January 17, 2019

Shadow-Banning, Twitter, and Conspiracy Theories

“At two occasionally tense congressional hearings Wednesday, members of the Senate Intelligence Committee and the Congressional Committee for Energy and Commerce grilled Twitter CEO Jack Dorsey on a broad range of topics, from concern over the proliferation of bots on Twitter to how the platform deals with hate speech.

But again and again, concerned members of Congress kept returning to one topic: shadow-banning, and the question of whether Twitter is engaging in the practice with regard to conservative voices on the site.

The basic definition of shadow-banning is simple: A member of a given internet community is tacitly blocked or muted to the rest of the community without their knowledge, so that only they can see what they’re posting. Shadow-banning has been around for years — it dates back to early internet forums — but the term has been catapulted into the news this year thanks to a persistent conspiracy theory that Twitter has pointedly and purposefully shadow-banned Republicans who use the site.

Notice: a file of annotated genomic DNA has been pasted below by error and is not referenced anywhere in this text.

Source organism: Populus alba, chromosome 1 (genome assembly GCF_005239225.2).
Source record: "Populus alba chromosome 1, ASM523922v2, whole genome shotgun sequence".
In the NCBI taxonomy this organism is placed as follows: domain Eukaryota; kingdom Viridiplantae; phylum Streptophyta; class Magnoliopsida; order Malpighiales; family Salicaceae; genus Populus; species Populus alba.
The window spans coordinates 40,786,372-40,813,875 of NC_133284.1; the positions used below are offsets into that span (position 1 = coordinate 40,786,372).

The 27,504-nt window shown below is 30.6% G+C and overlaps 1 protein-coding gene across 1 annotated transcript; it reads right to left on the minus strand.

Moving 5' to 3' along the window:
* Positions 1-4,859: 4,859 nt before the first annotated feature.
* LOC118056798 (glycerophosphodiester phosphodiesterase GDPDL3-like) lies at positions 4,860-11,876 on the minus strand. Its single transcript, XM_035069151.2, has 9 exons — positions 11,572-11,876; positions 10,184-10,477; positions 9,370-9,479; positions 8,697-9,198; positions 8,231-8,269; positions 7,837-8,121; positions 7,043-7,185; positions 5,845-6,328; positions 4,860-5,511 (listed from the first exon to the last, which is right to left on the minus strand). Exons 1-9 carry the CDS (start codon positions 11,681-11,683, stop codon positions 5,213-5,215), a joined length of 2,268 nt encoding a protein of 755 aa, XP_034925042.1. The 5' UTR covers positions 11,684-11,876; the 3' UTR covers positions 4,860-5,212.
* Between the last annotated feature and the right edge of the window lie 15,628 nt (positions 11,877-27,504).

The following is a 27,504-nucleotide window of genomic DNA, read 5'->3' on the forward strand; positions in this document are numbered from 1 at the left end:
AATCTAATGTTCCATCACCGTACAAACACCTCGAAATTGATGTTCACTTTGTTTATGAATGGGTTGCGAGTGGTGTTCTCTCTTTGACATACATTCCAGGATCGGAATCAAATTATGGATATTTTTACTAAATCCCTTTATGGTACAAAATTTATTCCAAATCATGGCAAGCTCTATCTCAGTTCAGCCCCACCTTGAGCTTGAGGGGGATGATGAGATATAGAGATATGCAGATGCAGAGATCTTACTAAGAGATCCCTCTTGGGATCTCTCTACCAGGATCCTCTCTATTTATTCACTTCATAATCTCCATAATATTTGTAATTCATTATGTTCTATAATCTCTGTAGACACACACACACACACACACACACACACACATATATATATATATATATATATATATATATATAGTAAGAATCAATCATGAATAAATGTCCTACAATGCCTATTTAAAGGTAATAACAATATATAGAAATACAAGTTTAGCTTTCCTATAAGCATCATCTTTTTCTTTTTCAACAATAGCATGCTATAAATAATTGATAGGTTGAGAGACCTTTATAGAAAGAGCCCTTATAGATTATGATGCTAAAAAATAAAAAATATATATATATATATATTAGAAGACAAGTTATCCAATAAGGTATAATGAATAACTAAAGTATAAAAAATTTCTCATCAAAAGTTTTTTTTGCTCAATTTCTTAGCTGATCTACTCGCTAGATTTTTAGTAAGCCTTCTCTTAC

The conspiracy theory took root after Twitter made a change to its algorithm that effectively prevented hundreds of thousands of Twitter accounts from being auto-suggested when people used the site’s search function. The change turned out to affect the accounts of many conservative and Republican politicians.”

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